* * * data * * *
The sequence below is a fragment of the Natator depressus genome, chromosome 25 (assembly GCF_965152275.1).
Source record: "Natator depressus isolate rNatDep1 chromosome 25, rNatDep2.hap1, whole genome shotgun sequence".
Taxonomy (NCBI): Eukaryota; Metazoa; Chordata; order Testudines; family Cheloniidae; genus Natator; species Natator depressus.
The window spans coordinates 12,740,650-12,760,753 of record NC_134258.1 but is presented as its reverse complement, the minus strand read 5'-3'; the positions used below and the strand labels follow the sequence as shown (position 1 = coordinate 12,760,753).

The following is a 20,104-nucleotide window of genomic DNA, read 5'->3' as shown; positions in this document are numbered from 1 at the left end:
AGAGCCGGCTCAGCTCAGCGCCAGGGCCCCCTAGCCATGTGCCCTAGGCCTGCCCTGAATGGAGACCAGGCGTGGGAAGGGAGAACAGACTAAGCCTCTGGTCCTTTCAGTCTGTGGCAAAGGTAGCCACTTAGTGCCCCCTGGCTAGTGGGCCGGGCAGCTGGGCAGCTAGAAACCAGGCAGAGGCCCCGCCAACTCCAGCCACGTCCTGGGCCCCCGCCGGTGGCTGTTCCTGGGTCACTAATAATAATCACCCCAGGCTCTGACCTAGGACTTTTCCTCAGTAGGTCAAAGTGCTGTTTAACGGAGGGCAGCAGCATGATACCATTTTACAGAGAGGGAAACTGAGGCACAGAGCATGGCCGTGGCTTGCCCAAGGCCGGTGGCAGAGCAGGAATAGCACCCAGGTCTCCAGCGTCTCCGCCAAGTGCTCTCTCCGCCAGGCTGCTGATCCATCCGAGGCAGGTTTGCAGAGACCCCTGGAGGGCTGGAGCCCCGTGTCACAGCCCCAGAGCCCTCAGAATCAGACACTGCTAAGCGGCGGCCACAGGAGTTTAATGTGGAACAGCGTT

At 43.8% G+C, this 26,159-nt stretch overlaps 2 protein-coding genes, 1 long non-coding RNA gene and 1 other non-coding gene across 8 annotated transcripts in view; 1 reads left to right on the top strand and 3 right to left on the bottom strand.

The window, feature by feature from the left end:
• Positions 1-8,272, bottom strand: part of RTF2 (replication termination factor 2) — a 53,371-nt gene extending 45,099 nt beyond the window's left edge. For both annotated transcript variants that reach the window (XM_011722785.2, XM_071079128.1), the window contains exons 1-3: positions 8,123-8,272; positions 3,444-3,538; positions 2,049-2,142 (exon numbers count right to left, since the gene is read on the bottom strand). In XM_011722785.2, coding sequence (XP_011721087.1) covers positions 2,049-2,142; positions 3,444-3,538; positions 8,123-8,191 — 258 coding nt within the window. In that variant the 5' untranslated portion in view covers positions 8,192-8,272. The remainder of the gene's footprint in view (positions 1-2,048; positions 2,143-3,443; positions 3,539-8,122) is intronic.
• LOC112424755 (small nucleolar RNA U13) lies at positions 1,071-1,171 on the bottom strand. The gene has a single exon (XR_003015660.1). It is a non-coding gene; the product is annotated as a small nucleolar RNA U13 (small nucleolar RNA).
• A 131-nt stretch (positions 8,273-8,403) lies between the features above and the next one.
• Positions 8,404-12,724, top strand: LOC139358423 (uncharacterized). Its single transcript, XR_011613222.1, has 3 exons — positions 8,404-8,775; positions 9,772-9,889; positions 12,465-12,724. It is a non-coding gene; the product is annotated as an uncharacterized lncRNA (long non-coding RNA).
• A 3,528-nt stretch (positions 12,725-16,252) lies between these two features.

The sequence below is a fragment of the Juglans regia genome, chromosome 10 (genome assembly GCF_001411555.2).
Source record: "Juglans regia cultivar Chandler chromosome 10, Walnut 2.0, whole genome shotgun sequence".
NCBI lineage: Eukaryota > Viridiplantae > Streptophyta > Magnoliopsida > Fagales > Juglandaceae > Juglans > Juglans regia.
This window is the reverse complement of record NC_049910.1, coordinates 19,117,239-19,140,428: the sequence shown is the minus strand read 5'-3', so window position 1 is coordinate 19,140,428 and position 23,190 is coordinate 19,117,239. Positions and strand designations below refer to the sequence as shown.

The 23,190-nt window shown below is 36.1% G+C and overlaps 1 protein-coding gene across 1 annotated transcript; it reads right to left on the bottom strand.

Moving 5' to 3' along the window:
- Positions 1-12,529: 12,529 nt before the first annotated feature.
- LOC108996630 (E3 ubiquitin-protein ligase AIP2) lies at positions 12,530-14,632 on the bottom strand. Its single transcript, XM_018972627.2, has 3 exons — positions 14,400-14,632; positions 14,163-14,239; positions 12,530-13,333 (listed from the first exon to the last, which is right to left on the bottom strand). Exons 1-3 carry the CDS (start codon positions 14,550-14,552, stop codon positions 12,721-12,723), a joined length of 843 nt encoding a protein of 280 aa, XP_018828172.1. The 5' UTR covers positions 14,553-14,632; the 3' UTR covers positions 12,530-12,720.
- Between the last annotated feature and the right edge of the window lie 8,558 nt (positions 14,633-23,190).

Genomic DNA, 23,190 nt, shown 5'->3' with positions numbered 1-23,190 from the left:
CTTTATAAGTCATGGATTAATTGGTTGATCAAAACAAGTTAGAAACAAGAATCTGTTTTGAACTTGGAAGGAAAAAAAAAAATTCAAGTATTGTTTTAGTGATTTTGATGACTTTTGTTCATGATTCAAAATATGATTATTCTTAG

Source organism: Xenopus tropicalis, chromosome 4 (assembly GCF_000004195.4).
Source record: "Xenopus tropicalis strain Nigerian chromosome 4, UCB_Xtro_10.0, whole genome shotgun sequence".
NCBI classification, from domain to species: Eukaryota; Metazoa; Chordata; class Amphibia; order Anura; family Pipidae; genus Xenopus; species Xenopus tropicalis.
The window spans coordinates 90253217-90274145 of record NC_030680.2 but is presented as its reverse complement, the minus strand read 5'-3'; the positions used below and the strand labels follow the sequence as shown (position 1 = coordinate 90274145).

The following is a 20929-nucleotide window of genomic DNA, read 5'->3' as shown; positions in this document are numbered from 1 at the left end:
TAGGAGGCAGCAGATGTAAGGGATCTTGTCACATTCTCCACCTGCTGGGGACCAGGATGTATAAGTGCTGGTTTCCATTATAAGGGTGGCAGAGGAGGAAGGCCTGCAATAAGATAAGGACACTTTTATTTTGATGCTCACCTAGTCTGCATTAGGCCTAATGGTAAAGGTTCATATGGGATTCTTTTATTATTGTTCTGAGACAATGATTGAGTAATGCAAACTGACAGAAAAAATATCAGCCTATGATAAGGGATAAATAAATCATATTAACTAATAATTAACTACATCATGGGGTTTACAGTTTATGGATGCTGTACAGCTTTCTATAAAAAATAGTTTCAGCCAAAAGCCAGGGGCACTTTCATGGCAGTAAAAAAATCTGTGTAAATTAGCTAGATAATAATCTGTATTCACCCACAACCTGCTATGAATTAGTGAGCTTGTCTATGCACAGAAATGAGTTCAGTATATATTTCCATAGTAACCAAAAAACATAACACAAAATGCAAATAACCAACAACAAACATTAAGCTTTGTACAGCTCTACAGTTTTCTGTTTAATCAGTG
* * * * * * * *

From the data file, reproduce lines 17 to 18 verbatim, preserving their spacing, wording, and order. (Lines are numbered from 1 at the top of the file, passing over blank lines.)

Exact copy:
This window is the reverse complement of record NC_049910.1, coordinates 19,117,239-19,140,428: the sequence shown is the minus strand read 5'-3', so window position 1 is coordinate 19,140,428 and position 23,190 is coordinate 19,117,239. Positions and strand designations below refer to the sequence as shown.

The 23,190-nt window shown below is 36.1% G+C and overlaps 1 protein-coding gene across 1 annotated transcript; it reads right to left on the bottom strand.